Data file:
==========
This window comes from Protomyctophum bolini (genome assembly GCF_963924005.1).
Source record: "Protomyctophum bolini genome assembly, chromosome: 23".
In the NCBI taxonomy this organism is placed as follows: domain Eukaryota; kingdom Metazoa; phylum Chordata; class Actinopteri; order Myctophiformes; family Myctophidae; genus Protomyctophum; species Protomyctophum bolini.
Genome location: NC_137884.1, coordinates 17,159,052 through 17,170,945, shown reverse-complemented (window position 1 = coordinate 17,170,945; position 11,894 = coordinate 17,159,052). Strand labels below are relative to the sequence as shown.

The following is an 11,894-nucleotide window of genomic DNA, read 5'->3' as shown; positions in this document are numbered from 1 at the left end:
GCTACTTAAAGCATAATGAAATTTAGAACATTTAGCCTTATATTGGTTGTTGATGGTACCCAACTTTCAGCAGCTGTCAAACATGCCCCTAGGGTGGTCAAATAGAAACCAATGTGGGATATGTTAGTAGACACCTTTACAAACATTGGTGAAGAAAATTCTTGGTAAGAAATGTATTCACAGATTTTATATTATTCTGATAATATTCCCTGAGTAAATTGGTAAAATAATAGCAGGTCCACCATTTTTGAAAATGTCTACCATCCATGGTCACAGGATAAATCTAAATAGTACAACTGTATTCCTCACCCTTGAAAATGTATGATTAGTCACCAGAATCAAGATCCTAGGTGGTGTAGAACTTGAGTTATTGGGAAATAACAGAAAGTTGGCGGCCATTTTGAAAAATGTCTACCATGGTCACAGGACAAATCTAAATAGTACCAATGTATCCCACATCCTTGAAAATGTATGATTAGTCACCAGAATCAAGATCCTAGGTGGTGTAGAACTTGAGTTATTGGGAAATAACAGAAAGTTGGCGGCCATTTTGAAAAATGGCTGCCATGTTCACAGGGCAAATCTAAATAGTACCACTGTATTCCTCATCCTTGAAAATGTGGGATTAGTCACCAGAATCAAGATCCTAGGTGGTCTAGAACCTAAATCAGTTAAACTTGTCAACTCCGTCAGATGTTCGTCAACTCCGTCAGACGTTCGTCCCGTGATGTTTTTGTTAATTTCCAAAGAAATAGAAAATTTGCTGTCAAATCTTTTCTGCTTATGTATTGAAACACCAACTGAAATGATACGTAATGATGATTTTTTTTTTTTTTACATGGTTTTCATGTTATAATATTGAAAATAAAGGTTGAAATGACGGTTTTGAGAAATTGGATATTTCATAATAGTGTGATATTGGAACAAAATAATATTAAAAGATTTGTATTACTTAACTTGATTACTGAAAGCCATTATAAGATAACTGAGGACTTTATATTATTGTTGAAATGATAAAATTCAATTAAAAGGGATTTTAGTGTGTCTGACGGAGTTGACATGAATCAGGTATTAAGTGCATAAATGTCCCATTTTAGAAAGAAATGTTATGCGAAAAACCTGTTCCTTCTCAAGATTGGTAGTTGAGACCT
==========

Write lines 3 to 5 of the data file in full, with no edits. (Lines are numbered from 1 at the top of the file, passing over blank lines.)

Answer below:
In the NCBI taxonomy this organism is placed as follows: domain Eukaryota; kingdom Metazoa; phylum Chordata; class Actinopteri; order Myctophiformes; family Myctophidae; genus Protomyctophum; species Protomyctophum bolini.
Genome location: NC_137884.1, coordinates 17,159,052 through 17,170,945, shown reverse-complemented (window position 1 = coordinate 17,170,945; position 11,894 = coordinate 17,159,052). Strand labels below are relative to the sequence as shown.

The following is an 11,894-nucleotide window of genomic DNA, read 5'->3' as shown; positions in this document are numbered from 1 at the left end: